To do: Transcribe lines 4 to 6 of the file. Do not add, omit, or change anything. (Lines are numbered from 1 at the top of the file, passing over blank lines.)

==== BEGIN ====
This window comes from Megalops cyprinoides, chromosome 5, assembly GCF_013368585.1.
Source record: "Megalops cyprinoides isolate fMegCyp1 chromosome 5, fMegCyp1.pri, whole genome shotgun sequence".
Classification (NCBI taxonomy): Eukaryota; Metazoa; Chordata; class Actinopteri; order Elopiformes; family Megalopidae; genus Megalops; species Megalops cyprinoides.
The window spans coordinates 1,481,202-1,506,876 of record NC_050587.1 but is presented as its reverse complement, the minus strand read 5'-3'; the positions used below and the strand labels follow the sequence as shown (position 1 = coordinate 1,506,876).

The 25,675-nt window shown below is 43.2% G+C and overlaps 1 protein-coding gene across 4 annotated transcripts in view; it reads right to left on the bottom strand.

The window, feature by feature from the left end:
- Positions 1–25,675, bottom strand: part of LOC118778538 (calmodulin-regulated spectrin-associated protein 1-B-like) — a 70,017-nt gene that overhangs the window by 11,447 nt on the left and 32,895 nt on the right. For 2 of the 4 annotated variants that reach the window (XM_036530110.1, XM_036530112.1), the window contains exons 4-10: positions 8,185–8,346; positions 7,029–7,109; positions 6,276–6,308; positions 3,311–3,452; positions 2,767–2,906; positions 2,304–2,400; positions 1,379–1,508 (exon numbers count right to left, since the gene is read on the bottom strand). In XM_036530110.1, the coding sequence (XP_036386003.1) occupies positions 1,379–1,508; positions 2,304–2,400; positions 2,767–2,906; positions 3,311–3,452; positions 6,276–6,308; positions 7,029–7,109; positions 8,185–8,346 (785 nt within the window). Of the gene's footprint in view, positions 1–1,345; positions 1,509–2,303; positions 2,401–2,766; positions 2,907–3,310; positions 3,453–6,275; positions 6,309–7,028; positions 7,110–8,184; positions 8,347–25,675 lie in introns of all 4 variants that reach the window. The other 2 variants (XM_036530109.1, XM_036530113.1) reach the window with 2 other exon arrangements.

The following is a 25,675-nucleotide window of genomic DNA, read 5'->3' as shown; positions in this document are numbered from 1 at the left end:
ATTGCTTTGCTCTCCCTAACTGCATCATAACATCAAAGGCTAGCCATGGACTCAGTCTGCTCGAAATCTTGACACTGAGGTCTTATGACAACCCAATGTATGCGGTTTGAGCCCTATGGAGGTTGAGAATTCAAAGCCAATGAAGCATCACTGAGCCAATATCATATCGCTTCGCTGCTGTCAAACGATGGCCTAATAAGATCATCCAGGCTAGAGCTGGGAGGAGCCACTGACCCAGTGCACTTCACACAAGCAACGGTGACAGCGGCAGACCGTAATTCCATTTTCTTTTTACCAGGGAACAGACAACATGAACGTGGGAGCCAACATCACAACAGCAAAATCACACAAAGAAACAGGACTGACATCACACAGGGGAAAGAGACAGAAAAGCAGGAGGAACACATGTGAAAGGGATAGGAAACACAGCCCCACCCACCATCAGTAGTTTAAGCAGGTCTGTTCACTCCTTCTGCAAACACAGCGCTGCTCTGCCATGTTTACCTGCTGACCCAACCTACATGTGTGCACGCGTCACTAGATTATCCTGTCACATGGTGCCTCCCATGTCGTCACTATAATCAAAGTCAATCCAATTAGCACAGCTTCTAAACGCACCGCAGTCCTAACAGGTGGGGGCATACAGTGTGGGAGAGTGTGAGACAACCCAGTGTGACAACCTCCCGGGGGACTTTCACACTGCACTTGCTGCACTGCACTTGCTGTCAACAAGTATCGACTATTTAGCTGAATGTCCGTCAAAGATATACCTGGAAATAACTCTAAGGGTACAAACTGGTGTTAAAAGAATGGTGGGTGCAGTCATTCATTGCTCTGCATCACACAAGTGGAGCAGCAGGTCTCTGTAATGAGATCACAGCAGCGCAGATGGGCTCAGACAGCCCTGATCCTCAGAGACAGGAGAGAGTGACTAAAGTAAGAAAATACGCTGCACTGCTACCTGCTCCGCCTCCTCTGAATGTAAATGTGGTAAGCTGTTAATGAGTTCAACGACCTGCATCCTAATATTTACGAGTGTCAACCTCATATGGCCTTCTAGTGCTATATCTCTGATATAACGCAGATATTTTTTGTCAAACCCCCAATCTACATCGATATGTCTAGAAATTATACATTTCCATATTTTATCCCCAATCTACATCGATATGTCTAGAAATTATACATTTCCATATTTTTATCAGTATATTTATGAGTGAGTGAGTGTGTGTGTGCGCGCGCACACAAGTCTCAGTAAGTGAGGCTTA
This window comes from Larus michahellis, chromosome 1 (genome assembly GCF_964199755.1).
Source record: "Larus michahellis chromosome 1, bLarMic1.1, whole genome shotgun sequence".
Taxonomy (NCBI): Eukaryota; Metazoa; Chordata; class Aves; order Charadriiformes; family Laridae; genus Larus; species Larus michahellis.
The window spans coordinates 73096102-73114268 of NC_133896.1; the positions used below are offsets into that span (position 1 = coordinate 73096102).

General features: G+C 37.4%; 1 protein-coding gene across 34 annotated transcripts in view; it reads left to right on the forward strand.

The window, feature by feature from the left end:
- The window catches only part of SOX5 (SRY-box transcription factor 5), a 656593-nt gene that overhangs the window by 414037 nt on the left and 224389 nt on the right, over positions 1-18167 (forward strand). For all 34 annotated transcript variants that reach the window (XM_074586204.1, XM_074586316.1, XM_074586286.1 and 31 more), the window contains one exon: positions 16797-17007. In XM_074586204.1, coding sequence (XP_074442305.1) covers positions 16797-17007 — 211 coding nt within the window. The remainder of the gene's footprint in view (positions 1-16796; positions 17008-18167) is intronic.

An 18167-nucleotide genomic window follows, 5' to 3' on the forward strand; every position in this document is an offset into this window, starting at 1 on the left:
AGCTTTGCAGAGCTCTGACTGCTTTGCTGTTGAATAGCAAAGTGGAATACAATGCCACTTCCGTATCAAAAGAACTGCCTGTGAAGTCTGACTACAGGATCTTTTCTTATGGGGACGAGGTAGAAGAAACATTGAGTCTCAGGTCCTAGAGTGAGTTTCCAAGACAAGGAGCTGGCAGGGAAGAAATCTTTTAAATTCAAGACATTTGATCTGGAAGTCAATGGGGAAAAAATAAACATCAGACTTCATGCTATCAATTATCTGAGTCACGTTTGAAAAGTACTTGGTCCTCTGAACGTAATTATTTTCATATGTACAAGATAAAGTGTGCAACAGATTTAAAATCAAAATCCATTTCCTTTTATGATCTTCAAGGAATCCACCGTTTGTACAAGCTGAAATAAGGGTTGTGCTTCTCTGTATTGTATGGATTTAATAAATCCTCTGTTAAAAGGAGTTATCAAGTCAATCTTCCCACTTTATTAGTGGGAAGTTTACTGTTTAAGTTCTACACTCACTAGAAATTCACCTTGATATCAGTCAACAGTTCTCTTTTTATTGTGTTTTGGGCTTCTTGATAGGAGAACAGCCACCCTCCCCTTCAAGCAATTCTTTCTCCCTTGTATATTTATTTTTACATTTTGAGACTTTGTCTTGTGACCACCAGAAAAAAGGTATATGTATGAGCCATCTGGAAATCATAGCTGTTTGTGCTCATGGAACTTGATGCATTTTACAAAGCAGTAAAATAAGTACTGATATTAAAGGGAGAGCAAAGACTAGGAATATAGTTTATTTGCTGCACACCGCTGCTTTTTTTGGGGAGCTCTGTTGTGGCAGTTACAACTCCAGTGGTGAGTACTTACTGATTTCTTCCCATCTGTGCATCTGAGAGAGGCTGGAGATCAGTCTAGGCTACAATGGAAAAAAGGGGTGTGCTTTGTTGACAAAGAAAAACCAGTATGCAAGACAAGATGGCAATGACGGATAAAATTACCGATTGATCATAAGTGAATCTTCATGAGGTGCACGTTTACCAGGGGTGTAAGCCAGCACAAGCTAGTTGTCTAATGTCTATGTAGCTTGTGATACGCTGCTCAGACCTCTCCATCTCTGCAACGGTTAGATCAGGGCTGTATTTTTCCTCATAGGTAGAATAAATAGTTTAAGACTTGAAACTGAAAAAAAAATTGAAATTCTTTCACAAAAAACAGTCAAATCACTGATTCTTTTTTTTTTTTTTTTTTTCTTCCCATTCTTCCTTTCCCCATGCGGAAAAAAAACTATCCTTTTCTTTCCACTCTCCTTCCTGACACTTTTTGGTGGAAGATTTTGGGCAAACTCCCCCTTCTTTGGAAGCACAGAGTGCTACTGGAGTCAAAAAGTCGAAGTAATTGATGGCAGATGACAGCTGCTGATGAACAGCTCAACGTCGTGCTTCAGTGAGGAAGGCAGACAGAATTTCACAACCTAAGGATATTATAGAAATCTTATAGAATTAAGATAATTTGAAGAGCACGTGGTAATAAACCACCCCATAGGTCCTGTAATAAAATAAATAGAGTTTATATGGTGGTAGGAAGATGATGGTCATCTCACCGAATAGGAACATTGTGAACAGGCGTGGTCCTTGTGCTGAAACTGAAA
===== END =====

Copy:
The window spans coordinates 1,481,202-1,506,876 of record NC_050587.1 but is presented as its reverse complement, the minus strand read 5'-3'; the positions used below and the strand labels follow the sequence as shown (position 1 = coordinate 1,506,876).

The 25,675-nt window shown below is 43.2% G+C and overlaps 1 protein-coding gene across 4 annotated transcripts in view; it reads right to left on the bottom strand.

The window, feature by feature from the left end: